I groped my pockets, only to find a handful of change, barely enough for auto-fare. Travelling in train without money was my second disastrous mistake (I didn’t have ticket). The menacing presence of eunuchs continued to dampen my spirit, as if I were surrounded by a gang of dementors, and my patronus was too faint to uphold. Sweat trickled down in a long thin line over my hair and stealthily made its way towards waistband of my pants.
Suddenly my mind reeled with the realization that most of the passengers in compartment were working-class people, they led dull and impoverished lives. It is funny how one minute we are all snails, skulking in the garden of kidhood, and next instant it turns into the fetid jungle of adulthood, infested with all kinds of flying, crawling, leaping nameless dangers.
Eunuchs in that train weren’t piteous beggars, they were malevolent bullies. But every war has those unsung heroes, who stand up when no one dares. A masculine man opposed, “Bugger off, you transvestite pirates… I won’t submit to your fraudulent scheme.”
They cornered him, one of them grabbed him by crotch and threatened, “If you continue to be discourteous, I’ll have you emasculated.”
That incident had every passenger writhing in their seats. Air vibrated with tension. “How can they do this?” I mumbled in the lowest voice, but a gentleman besides me overheard it. He edified-
“Kid, you know what your problem is? You’re looking for morality in wrong place.”
I took out my earphones and set playlist on shuffle mode. Ironically, the song that started playing was ‘The Saints Are Coming’. Everything became terribly symbolic.
I turned around, and there he was, right behind me, staring out at me manfully. He had a look on his face that said, “Pay or prepare to face the consequences.” He looked deep into my soul for another looping instant. For a moment, I too involuntarily participated in game of starring, but I was too frightened to maintain the eye contact. I could feel his burning rage, seething like the core of volcano, ready to erupt at any moment. But then something unusual happened, a chord of understanding was struck between us, I knew it, he knew it. He stroked my hair and said something, which I couldn’t apprehend. Then he went away, to hunt another prey. My pulse reduced to normal again. The creeping anxiety that had taken hold of me began to melt.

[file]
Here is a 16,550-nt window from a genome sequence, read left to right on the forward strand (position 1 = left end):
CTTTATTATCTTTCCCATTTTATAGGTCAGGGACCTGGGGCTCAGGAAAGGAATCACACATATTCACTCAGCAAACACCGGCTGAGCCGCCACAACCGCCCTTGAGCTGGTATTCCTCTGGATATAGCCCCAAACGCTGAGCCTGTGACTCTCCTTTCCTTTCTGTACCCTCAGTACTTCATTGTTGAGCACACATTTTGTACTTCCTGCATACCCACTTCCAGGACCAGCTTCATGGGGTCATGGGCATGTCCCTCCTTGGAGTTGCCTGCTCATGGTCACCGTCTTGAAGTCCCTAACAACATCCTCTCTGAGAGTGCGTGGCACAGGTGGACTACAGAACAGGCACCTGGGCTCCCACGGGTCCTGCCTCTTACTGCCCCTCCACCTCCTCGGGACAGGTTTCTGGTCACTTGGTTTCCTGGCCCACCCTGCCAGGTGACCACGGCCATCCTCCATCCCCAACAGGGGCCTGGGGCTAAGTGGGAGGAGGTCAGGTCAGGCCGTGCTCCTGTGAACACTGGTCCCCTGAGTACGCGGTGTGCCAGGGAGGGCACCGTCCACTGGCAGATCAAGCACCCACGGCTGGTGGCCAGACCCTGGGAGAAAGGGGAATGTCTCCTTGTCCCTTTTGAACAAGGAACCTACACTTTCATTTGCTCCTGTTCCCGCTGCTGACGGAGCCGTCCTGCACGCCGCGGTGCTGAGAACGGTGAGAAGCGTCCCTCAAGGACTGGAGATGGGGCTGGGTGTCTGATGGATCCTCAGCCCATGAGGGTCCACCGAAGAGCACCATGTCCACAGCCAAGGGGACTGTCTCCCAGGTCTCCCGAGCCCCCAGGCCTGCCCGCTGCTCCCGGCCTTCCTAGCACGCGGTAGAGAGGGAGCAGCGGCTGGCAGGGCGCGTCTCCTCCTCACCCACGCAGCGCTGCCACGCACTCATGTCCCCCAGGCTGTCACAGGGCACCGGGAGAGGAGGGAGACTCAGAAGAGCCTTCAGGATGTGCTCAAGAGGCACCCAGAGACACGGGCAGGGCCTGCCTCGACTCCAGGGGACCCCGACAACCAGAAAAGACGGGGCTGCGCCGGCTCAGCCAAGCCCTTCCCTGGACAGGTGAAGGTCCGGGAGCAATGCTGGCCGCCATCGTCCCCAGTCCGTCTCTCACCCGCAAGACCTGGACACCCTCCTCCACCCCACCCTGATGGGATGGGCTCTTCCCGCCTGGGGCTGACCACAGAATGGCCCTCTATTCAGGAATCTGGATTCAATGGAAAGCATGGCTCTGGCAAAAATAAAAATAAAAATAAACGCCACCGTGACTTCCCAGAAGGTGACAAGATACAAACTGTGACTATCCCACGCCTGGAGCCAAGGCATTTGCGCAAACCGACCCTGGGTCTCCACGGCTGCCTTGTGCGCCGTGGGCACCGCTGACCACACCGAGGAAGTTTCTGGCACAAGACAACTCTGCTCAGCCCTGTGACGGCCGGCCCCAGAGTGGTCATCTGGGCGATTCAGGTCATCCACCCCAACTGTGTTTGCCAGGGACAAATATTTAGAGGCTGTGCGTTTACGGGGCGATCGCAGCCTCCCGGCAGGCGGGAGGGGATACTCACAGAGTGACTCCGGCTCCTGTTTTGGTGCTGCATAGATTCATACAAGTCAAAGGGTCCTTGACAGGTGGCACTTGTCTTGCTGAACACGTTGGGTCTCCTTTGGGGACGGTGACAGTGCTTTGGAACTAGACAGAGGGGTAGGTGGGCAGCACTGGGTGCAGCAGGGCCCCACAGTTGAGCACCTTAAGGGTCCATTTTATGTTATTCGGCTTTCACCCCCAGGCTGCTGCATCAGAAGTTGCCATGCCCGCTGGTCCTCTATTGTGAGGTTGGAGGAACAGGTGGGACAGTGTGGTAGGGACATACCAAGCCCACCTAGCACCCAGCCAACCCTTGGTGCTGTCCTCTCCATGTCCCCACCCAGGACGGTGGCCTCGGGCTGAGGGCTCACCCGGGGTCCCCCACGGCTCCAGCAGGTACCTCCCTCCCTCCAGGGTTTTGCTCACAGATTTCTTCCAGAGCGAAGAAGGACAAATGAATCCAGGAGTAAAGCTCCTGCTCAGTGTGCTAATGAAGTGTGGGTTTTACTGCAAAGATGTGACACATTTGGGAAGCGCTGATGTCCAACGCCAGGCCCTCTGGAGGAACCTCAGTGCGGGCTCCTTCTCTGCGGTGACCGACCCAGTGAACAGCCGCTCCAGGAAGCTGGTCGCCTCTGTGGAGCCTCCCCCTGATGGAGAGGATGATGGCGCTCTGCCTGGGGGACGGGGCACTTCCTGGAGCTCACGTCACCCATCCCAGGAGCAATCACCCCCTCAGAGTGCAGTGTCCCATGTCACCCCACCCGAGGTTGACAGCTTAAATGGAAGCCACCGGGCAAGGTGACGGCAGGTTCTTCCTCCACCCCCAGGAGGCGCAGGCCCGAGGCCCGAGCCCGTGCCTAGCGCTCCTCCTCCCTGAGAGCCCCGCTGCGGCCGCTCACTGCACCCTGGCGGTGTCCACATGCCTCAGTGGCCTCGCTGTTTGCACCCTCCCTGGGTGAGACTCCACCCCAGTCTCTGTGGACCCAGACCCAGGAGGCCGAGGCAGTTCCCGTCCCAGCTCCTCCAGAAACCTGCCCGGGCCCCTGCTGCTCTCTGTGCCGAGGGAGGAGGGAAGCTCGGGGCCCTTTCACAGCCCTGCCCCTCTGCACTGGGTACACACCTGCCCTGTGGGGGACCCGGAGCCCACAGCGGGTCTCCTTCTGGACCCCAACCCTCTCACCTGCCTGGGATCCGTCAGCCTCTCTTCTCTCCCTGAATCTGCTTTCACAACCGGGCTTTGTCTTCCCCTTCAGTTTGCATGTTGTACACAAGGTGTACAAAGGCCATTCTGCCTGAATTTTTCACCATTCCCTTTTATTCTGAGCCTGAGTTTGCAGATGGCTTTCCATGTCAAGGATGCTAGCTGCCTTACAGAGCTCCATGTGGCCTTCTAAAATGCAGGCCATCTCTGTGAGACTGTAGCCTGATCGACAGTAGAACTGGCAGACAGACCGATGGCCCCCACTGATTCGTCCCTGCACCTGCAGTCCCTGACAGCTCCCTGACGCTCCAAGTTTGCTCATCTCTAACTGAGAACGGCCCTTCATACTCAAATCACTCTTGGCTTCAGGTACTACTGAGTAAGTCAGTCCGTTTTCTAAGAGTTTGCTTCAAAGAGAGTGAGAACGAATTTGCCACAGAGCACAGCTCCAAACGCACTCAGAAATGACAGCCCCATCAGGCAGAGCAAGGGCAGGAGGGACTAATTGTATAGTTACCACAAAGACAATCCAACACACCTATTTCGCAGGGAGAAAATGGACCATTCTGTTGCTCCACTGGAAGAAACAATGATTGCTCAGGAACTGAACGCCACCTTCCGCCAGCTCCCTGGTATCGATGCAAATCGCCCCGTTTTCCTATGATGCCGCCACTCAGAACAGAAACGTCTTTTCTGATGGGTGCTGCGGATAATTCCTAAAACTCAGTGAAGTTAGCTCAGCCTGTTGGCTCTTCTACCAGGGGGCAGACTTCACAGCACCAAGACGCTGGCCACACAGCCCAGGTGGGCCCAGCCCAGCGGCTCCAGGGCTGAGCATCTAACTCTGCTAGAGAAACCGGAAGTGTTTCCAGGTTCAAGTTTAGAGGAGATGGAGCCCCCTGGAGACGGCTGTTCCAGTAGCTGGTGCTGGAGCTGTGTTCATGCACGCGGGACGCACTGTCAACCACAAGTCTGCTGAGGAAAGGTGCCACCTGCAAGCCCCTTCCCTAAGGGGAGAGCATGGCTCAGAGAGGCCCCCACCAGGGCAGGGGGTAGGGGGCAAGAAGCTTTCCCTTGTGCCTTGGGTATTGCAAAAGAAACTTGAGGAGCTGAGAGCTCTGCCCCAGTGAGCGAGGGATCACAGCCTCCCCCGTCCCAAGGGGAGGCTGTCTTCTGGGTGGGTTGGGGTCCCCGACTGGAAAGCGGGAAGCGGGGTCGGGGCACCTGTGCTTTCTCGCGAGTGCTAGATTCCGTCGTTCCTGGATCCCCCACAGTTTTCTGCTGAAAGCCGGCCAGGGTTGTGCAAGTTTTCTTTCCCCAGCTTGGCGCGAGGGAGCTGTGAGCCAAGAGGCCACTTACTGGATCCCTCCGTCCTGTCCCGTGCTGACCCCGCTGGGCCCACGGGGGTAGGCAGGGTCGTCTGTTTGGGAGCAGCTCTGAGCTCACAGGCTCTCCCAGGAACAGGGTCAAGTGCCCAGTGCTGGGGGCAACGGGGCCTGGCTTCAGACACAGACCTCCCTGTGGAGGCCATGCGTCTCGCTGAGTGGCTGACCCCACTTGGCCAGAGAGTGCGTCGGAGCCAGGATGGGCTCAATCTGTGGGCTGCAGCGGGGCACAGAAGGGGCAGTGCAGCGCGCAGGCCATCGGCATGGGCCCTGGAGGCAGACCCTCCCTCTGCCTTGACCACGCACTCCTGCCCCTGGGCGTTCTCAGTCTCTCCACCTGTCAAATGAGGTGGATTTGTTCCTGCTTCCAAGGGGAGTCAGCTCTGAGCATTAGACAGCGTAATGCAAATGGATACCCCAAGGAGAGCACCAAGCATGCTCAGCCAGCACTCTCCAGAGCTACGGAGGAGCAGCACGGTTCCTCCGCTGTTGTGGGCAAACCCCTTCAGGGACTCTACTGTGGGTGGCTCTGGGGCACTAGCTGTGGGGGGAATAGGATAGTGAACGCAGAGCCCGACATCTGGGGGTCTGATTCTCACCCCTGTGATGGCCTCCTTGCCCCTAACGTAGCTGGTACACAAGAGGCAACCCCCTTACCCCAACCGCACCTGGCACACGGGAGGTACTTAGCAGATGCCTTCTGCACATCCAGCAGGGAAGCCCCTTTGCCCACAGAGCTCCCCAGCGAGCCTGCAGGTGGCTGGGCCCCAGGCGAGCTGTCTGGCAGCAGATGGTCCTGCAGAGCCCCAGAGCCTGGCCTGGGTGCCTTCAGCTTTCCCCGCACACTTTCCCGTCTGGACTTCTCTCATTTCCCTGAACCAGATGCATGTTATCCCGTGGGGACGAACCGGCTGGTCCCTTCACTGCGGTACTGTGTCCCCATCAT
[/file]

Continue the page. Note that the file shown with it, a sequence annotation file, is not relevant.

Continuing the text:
Rest of the journey was rather uneventful. Train halted in a barren land for half an hour. As I stood facing the land of lost content, contemplating the whole incident, I was struck by a sensation- ‘maybe eunuchs are so inhuman, because they are never treated as human. Negligence of human dignity is the root of all enmity.’
Train was leading hungry and thirsty back to civilization. Each station had distinctive personalities and characteristics in themselves. I almost leapt in joy when my station arrived. I was at the end of black cave of horrors.
With leaden heart and frozen feet we toddled, exhausted but undaunted. We were like veterans of some indescribable war. We could understand each other, but those who hadn’t been there were on the outside. A huge crowd surrounded me as I disembarked the train; they were all congratulating me, asking for selfies and autographs. Even crippled vagrants, beggars and hawkers gave thumbs up. Coolies lined up to carry my luggage. Several reporters chased me on my way to rickshaw stand. I gave them classic -No comments- reply. Few moments later, I received a call from ICCW, notifying that I was to be awarded with ‘National Bravery Award’ by President on 26th January.
For me, travelling in train is an obscenely sacred ritual. It is the closest thing to coitus one can experience; it is painful, discomforting, but we enjoy it nonetheless. Though there are bad moments, there are also moments of inspiration and beauty. Monumental moments of life are rarely photographed; they just stay in our memories.
The eunuch I confronted in train keeps coming back to me, night after night, in my dreams. He strokes my hair, and says,
“Enjoy your last moments of innocence. Soon you’re going to be a man, a pig ready to be slaughtered by us.
Next time you set your foot in train, remember, the saints are coming.”